Each Friday Neil (Ninglun) writes about an Australian poem or poems. I have fallen into the habit of writing a companion piece where I know something about the poet.
This Friday Neil featured two poems by Dame Mary Gilmore (1865-1962), a writer I know a little about. As always, please read Neil's post first.
As Neil noted, Mary Gilmore occupies a special post in Australian history, general as well as literary. You can find out more about her life from the short Australian Dictionary of Biography entry.
Neil notes that she was a Utopian then a Communist just about all her life, but paradoxically became a Dame of the British Empire (1937) and has her face on our currency. As part of the paradox, her friendships extended well beyond the notional left. One was my grandfather, David Drummond.
I do not know when they met. I do know that Mary Gilmore was an inveterate letter writer who was always looking for support for her causes and who, understandably, wanted to promote her writing. I think that they first met when David Drummond became NSW Minister for Public Instruction (Education), a role he was to hold throughout most of the 1930s.
They wrote often. I remember one of my Aunts talking about a visit to see Mary Gilmore in the little flat she had in Kings Cross.
In 1948 Angus & Robertson published Mary Gilmore's Selected Verses. Drummond wrote to her to say how much one poem, The Saturday Tub, had 'hit him'.
The poem is a nostalgic look at childhood. The writer, dreaming back by the fire, is thrown
... back where I used to be,
in eighteen hundred and something three,
Still in my place for the old bath tub,
Flannel and soap, a rub-a-dub-dub!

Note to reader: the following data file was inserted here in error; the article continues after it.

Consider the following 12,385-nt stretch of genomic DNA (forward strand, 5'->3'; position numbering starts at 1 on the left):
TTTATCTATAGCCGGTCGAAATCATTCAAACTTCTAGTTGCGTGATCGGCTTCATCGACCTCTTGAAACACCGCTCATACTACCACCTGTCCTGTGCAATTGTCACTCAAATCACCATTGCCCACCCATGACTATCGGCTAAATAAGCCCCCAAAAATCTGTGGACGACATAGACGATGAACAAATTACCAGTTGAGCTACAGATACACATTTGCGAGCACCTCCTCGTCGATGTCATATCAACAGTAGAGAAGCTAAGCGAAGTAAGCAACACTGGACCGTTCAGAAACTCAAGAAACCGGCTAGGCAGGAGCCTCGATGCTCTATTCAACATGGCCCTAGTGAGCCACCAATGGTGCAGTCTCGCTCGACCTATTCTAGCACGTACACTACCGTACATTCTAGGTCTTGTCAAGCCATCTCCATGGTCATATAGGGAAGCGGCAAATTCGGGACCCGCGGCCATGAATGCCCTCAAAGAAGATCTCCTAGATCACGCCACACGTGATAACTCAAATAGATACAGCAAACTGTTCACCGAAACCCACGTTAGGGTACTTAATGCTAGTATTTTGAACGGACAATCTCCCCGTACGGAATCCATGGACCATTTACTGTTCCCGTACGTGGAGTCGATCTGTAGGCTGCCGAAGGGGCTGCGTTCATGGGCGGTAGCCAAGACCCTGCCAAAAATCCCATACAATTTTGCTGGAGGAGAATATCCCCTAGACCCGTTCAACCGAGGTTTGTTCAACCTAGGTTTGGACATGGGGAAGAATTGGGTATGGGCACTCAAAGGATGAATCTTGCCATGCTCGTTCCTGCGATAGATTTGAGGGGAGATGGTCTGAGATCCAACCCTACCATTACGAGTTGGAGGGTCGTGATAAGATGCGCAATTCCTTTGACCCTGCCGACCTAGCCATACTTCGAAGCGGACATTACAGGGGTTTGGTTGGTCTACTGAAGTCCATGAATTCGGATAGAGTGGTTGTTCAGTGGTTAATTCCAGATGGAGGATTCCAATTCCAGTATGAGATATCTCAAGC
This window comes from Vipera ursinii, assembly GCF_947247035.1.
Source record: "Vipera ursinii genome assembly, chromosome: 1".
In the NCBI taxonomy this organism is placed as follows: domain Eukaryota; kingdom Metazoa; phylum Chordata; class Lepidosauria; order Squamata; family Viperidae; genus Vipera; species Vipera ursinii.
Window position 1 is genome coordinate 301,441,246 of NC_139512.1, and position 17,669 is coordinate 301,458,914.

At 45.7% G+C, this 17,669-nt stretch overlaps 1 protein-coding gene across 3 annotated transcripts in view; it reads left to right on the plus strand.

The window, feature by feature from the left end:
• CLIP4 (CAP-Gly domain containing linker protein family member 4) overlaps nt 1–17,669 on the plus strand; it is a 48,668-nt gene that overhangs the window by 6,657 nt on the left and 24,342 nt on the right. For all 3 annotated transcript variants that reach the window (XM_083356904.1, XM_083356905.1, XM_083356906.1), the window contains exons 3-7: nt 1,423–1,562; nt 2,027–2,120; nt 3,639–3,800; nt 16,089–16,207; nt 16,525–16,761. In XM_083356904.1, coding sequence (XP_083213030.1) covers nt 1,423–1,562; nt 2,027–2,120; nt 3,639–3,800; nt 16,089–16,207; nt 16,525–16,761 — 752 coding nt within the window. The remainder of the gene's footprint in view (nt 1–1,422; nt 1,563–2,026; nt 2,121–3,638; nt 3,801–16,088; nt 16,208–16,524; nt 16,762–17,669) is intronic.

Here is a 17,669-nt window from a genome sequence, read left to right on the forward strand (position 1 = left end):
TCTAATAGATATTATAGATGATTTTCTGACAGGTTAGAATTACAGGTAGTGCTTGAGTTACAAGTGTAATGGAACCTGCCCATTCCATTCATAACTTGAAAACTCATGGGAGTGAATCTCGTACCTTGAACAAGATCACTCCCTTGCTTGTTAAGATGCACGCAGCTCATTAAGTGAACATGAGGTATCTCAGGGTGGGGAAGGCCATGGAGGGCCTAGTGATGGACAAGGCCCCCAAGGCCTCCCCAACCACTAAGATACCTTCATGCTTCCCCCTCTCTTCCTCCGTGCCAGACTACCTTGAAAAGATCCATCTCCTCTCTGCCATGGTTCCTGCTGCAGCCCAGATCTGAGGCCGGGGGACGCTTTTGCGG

Standing in a line by the fire, the children take their turn
To stand in tub the size of a churn,
It was, 'where's the flannel?" and, "Mind the soap!"
Slither and slide, and scuffle and grope
Then, bath finished,
When each little shirt went over each head,
"Gentle Jesus" and "Our Father" said
It was "quick with a kiss!" and "Now they run!
And off into bed with you, everyone!"
The warmth, happiness and security in the poem is unmistakable.
For Mary Gilmore, the poem probably related to her early childhood on the farm. For David Drummond whose later childhood was neither happy nor secure, I think that the poem 'hit him' because it reminded him of the early days on the little farm at Liverpool outside Sydney.
In September 1895 (Drummond was then five), his mother's aunt wrote to his father:
.. we were so delighted to hear that you and your darling boys are well ... and oh we were so pleased to get a letter each from them ... and to hear that they help their father on the farm - and little David will have to look over you all ... tell David that he is to let us know what is the name of his kitten in your next letter.
So, to return to Neil's theme, here we have a woman who in many ways encapsulated what was called the old left position in Australian thought, but whose friendships could reach across the divides to a Country Party politician from the New England populist tradition, the tradition from I still write.
If I had to chose a single word to summarise the common element that united them, that word would be the word I used in the title of my post on David Drummond's early life, David Henry Drummond and the Importance of Compassion.
A sense of compassion was central to both.